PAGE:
That would be a formula for cyber chaos – except for the rise of automation. That is, agency security staffs are adopting strategies for automating cybersecurity tasks such that people have more actionable information more quickly. Automation also frees staff up for higher level tasks such as planning, research and data analysis.
To explore these issues, Federal News Radio convened a panel of experts:
Letteer explained a new Marine Corps implementation of the Navy’s “comply to connect” policy under which every endpoint is automatically scanned and evaluated for cyber threats each and every time its user logs on. If it passes muster, the system checks it hourly while it is connected.
Scanlon detailed how, after last year’s government-wide cyber sprint, HHS has established two-factor authentication for all of its users, en route to two-factor for systems administrators and network staff members.
He also explained why the need for cyber defense automation is extra important for HHS. Many of the department’s agencies and bureaus are connected directly to the greater health care ecosystem, and health care data is among the most sought-after target of hackers.
Hubbard said automation and orchestration of information technology processes such as cybersecurity monitoring and mitigation aren’t new, but they are becoming more widely adopted as agencies improve their fundamentals of vulnerability patching, multi-factor authentication, and inventorying and monitoring of critical assets.
The panelists also discussed how cloud computing, software-as-a-service, and the internet of things add to both the urgency and complexity of cybersecurity automation.
Tom Temin, Federal News Radio
Tom Temin has been the host of the Federal Drive since 2006. Tom has been reporting on and providing insight to technology markets for more than 30 years. Prior to joining Federal News Radio, Tom was a long-serving editor-in-chief of Government Computer News and Washington Technology magazines. Tom also contributes a regular column on government information technology.
Leo Scanlon, Senior Advisor for Healthcare and Public Health Sector Cybersecurity, Office of the CIO, HHS
Leo Scanlon is the HHS Senior Advisor for Healthcare and Public Health (HPH) Sector Cybersecurity and the Deputy Chief Information Security Officer for the Department of Health and Human Services. He serves as chairman of the HHS Cyber Security Working Group, which coordinates cybersecurity collaboration between HHS Operating Divisions and their partners in the private sector. He is the executive sponsor of the HHS Healthcare Cybersecurity Communications and Integration Center (HCCIC). The HCCIC supports cyber threat and indicator sharing across HHS Operating Divisions, DoD and civilian agency partners, and healthcare cybersecurity stakeholders in the intelligence and law enforcement communities, and the National Health Information Sharing and Analysis Center (NHISAC).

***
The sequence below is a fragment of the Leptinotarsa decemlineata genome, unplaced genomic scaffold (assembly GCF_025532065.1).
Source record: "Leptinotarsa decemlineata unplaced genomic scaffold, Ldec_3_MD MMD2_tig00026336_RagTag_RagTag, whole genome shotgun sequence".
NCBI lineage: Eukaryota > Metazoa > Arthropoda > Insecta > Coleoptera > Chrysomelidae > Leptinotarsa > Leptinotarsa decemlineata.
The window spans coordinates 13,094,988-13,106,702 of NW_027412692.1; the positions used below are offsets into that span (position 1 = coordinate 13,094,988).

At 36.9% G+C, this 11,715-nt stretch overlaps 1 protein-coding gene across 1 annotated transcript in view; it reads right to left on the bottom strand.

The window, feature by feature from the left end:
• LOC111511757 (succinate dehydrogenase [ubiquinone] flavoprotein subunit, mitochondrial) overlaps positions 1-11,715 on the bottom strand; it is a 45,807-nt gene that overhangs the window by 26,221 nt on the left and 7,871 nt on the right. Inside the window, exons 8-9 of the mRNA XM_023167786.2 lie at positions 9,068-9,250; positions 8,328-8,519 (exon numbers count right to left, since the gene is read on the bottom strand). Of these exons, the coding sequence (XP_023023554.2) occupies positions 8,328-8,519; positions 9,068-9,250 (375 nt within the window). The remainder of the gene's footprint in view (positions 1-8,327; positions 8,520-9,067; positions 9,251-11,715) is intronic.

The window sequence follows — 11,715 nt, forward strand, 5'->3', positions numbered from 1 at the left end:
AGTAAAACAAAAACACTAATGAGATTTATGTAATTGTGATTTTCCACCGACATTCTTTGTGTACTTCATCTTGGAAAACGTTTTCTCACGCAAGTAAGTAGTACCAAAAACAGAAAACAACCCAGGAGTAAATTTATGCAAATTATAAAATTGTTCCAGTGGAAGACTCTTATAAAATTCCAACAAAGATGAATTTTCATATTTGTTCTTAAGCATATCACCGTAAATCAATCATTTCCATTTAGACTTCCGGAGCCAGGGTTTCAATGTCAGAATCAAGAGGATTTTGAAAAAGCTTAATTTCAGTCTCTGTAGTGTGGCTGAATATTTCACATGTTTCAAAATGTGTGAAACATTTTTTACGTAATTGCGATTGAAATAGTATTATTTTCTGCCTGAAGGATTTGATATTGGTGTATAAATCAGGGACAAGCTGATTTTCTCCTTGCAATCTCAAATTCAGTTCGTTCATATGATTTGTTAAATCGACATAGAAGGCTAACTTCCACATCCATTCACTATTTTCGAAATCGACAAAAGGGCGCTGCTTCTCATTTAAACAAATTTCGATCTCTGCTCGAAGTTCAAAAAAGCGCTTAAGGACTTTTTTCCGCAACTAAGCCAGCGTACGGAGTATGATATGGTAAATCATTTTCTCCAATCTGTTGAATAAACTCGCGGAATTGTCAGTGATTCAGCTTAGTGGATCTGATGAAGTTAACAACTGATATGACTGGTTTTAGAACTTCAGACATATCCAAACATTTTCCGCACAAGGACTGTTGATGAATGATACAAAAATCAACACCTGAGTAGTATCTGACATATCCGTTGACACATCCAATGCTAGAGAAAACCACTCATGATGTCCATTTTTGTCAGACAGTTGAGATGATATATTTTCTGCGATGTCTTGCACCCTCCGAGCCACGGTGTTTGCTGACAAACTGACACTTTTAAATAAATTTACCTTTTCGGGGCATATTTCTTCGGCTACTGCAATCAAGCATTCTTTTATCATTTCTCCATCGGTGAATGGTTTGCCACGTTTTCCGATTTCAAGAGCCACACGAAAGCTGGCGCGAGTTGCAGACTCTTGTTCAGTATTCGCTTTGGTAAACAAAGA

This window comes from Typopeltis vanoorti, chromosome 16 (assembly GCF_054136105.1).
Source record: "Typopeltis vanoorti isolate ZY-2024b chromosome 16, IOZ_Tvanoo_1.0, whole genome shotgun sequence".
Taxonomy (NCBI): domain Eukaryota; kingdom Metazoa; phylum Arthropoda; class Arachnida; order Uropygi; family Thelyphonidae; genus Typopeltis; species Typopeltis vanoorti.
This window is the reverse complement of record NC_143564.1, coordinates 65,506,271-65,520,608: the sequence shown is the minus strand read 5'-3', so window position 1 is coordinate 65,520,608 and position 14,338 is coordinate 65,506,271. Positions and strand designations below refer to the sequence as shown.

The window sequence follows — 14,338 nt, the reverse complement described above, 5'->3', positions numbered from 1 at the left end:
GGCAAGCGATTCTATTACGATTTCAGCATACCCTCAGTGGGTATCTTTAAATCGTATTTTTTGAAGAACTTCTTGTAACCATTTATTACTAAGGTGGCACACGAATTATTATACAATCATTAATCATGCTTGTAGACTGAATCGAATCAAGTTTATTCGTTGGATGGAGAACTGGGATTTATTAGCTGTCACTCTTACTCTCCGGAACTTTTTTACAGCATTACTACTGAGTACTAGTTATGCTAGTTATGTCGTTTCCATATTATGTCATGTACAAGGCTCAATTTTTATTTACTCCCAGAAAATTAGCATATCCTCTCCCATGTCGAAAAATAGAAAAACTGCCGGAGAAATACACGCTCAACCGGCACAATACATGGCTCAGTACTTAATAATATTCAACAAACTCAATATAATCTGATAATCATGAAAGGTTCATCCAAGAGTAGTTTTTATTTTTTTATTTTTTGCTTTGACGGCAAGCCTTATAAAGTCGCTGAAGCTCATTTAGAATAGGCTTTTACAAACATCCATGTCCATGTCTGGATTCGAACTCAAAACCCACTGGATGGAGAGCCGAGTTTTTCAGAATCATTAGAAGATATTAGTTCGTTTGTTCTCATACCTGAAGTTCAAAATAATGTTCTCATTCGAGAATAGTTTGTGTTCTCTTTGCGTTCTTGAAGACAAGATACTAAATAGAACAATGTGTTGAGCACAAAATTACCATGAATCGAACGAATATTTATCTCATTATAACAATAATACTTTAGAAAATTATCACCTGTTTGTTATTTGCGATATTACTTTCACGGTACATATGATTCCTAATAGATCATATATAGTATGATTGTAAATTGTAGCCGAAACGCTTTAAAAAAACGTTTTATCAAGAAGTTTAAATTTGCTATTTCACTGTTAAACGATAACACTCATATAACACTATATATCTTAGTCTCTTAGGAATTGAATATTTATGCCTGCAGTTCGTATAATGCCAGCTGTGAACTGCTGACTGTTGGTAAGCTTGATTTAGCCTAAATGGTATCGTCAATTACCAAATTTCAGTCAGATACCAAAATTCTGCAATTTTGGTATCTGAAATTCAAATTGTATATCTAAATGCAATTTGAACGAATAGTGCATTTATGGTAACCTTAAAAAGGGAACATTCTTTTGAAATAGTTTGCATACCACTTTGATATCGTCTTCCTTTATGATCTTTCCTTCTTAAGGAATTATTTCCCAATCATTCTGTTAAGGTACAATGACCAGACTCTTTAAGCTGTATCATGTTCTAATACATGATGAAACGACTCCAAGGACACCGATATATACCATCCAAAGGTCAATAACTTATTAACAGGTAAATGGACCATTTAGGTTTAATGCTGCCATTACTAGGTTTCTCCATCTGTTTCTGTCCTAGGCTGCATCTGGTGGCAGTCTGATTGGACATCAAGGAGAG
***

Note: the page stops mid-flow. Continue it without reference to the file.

Leo has worked at the interagency level as a co-chair of the Identity Credential and Access Management sub-committee of the Information Security and Identify Management Committee (ISIMC), and as a tri-chair of the ISIMC. He is co-chair of the Government Advisory Council of the International Information System Security Certification Consortium (ISC2), and government chair of the ACT-IACT Cybersecurity Community of Interest.
Dr. Ray Letteer, Chief, Cybersecurity Division, United States Marine Corps
Dr. Letteer is the Marine Corps Senior Information Security Official (SISO) and the Chief of the Cybersecurity Division of the Command, Control, Communications, and Computer (C4) Department at Headquarters, U.S. Marine Corps. As such, he is responsible for and oversees all Cybersecurity (CY) tasks, standards, and conditions within the Marine Corps, which includes Computer Network Defense (CND), Defensive Cyber Operations (DCO), Public Key Infrastructure (PKI), Electronic Key Management Systems (EKMS), and Certification & Accreditation (C&A).
Dr. Letteer serves as the appointed Approving Official (AO) for the Marine Corps Enterprise Network (MCEN), which includes all networks and networked systems whether in garrison or tactically deployed. He is also the Functional Area Manager (FAM) for Marine Corps EKMS/KMI/PKI issues.
Tony Hubbard, Principal, KPMG
Mr. Hubbard has spent 25 years providing cybersecurity consulting services to the Federal Government. He currently leads KPMG’s Federal Cybersecurity practice supporting the Defense & Intel communities as well as Federal Healthcare and Civilian agencies with a wide range of cybersecurity services, including identity access management support and cyber governance, among others. Mr. Hubbard has authored articles and spoken widely on Federal Government cyber challenges and opportunities. He received his Bachelor’s degree from Shepherd University, and is a Certified Information Systems Security Professional (CISSP) and Certified Information Systems Auditor (CISA).